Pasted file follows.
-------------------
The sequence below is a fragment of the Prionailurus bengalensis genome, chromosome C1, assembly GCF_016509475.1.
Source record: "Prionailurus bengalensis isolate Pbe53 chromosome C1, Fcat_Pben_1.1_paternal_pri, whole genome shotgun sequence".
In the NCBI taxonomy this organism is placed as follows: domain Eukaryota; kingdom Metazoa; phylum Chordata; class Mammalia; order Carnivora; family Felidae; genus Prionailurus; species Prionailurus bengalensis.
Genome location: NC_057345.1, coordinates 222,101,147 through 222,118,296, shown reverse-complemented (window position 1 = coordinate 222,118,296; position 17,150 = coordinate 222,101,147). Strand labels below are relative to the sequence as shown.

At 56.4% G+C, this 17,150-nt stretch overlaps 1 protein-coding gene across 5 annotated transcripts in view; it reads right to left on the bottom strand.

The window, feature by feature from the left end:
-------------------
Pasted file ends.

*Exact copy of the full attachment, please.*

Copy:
The sequence below is a fragment of the Prionailurus bengalensis genome, chromosome C1, assembly GCF_016509475.1.
Source record: "Prionailurus bengalensis isolate Pbe53 chromosome C1, Fcat_Pben_1.1_paternal_pri, whole genome shotgun sequence".
In the NCBI taxonomy this organism is placed as follows: domain Eukaryota; kingdom Metazoa; phylum Chordata; class Mammalia; order Carnivora; family Felidae; genus Prionailurus; species Prionailurus bengalensis.
Genome location: NC_057345.1, coordinates 222,101,147 through 222,118,296, shown reverse-complemented (window position 1 = coordinate 222,118,296; position 17,150 = coordinate 222,101,147). Strand labels below are relative to the sequence as shown.

At 56.4% G+C, this 17,150-nt stretch overlaps 1 protein-coding gene across 5 annotated transcripts in view; it reads right to left on the bottom strand.

The window, feature by feature from the left end: